Unifying the Technical Assistance System for Maine’s Early Childhood Workforce

In late June, nearly 70 technical assistance (TA) professionals from a wide range of disciplines who support Maine’s diverse early childhood workforce gathered in Hallowell, ME for the rollout of Technical Assistance Competencies for Maine’s Early Childhood Workforce: the Process, the Product and the Plan. A technical assistance professional is an individual who provides targeted and customized supports to recipients of TA services through specific strategies or approaches, such as mentoring, coaching, consultation and peer-to-peer networks. These TA professionals adhere to varying regulations and standards and work within multiple settings with early childhood practitioners throughout Maine.

Download Maine's TA Competencies (PDF) here.Competencies are a way to assess what an individual values or does not value; knows or does not know; and can do or cannot do. The development of Technical Assistance Competencies for Maine’s Early Childhood Workforce (PDF) supports an integrated, cross-system and cross-sector professional development system: a system whose ultimate goal is to provide high quality services to young children and their families. These competencies represent the collective efforts of several key stakeholders, thereby assuring that they reflect Maine’s unique system of early care and education and its diverse early childhood communities, programs and workforce.

A companion document, Technical Assistance Competencies for Maine’s Early Childhood Workforce Self-Assessment Checklist (PDF), assists TA professionals in assessing their skills within the five competency areas (professionalism, principles of adult learning, building relationships, the technical assistance process, and systems knowledge).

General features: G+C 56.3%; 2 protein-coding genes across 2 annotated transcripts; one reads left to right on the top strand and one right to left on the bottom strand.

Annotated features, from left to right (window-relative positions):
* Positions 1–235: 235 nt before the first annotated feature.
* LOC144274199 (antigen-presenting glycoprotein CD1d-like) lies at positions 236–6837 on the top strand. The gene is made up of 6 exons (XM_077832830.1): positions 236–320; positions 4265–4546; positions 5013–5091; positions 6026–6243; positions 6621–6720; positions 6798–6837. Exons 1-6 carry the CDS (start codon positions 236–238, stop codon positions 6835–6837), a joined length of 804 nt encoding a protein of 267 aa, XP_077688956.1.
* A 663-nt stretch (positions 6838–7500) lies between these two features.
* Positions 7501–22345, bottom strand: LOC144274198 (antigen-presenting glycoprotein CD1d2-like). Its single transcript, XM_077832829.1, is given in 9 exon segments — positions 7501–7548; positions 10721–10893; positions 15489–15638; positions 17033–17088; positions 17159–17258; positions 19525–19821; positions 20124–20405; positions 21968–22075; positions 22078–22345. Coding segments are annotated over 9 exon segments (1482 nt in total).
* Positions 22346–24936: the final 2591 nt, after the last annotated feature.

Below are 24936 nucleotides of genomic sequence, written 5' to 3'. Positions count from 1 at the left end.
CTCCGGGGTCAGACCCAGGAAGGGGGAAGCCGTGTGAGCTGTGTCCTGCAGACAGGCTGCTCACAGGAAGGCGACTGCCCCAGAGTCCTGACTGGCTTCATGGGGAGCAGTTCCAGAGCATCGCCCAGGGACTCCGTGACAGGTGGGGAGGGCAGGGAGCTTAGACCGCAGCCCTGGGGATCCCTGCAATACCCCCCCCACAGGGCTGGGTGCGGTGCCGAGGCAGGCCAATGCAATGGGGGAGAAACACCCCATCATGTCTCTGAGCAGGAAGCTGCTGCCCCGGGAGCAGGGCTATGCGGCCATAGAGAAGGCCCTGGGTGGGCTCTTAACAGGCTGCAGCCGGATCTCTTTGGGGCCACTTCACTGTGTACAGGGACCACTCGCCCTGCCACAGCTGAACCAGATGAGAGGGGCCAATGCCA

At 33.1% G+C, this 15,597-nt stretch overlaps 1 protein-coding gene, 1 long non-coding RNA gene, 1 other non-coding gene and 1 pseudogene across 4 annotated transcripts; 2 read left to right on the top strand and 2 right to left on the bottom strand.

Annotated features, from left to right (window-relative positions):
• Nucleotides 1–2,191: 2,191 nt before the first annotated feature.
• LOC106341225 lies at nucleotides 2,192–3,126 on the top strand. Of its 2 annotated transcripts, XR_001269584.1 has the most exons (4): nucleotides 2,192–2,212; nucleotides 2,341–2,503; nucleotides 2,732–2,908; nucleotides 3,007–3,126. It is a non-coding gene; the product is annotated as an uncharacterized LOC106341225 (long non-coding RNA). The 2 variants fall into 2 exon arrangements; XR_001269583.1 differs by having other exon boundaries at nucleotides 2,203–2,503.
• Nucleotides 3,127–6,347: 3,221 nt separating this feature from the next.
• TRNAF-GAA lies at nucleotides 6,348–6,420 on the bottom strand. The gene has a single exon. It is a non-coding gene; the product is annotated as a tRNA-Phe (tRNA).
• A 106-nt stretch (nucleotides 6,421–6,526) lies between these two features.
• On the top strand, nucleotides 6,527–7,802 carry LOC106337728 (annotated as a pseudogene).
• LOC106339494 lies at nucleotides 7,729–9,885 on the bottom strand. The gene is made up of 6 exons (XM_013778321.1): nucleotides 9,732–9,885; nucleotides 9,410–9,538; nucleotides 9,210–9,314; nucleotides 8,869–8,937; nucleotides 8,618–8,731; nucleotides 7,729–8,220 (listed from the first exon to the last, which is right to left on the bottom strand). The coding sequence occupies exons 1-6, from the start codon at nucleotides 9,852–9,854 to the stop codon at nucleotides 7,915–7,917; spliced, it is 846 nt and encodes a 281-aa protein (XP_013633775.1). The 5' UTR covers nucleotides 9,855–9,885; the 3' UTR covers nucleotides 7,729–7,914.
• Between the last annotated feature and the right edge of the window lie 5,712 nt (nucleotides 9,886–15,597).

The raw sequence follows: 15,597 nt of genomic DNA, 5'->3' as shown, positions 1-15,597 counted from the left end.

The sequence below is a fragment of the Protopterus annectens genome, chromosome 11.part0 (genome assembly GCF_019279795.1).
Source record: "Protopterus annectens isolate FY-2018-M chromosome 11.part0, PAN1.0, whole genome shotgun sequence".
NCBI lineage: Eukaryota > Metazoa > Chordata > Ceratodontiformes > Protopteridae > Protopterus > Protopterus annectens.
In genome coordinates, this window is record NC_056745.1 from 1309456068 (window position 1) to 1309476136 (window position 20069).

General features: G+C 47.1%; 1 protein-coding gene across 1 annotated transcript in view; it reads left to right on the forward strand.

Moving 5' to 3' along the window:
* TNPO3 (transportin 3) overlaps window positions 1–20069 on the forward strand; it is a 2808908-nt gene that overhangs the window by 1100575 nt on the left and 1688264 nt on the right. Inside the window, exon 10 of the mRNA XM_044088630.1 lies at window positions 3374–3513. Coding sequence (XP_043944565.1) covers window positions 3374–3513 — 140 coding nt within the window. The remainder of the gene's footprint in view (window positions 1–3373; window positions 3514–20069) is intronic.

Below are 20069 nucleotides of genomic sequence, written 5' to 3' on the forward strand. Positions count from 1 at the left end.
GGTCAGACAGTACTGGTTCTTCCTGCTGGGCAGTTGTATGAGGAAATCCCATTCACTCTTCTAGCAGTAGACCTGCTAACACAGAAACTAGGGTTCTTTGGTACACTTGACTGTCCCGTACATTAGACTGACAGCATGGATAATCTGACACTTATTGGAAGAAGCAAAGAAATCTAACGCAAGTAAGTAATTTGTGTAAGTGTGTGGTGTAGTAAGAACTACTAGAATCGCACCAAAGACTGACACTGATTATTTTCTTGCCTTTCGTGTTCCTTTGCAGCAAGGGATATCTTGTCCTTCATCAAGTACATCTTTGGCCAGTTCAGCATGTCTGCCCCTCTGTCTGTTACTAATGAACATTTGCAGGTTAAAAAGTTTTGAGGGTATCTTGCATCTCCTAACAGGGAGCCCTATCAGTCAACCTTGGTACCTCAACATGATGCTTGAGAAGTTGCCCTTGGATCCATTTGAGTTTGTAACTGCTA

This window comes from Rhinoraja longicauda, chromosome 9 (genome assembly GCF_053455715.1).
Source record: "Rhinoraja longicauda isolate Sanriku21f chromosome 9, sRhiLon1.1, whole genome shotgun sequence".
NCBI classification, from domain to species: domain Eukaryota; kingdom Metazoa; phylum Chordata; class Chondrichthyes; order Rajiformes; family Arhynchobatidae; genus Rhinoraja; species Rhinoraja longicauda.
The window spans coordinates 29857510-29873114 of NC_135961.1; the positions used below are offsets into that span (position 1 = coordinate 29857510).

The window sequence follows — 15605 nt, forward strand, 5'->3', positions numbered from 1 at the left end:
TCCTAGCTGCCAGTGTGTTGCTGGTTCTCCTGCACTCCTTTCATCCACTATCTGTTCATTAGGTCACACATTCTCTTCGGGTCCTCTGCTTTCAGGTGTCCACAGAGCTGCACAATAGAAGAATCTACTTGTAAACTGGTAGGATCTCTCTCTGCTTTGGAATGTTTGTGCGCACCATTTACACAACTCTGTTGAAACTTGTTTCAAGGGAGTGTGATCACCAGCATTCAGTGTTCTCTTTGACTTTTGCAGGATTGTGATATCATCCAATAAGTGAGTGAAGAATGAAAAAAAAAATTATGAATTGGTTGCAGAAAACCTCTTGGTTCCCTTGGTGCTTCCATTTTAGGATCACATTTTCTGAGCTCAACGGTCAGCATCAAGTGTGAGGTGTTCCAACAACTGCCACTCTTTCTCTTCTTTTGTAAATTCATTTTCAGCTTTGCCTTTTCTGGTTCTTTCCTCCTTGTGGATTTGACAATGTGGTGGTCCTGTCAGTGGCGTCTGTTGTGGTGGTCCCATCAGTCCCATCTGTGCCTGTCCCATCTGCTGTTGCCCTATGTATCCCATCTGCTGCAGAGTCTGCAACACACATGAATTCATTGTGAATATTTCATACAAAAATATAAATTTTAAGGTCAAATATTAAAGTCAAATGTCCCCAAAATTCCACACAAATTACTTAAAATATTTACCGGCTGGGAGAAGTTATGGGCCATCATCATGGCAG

Linda Labas, M.Ed., CCIDS’ Early Childhood Coordinator and member of the Maine TA Competencies core work group, noted, “We reviewed many sources and know from our own work and experiences that the movement toward outcomes is driving our approaches to professional development.” These competencies were developed to unify Maine’s technical assistance system by the following:

  1. Supporting TA professionals in knowing about and understanding how to assist programs as they progress to higher levels of quality.
  2. Providing TA professionals with a research-based inventory of the dispositions, knowledge and skills necessary to work effectively in this role.
  3. Ensuring statewide consistency and understanding of the key components of quality TA service provision for the TA professional and the recipients of the TA services.

Labas also highlighted the influential role of implementation research on the development of Maine’s TA Competencies, “Training does have impact and outcomes – training is needed to build knowledge, training done well (using adult learning principles and a mix of strategies) does lead to skill development but what this research is saying is that just training without implementation supports such as coaching or consultation does not lead to practice change or successful use of a particular practice or curriculum.”

Technical Assistance Competencies for Maine’s Early Childhood Workforce and the companion Self-Assessment Checklist were developed with funding from the U.S. Department of Health and Human Services, Administration for Children and Families, Early Head Start/Child Care Partnership Grant to grantee Kennebec Valley Community Action Program. Other collaborators include Educare Central Maine; Maine Roads to Quality Professional Development Network with funding from the Maine Department of Health and Human Services, Office of Child and Family Services, Child Care Development Block Grant; and the University of Maine Center for Community Inclusion and Disability Studies with funding from the U.S. Department of Health and Human Services Administration on Intellectual and Developmental Disabilities, Grant No. 90DD0005.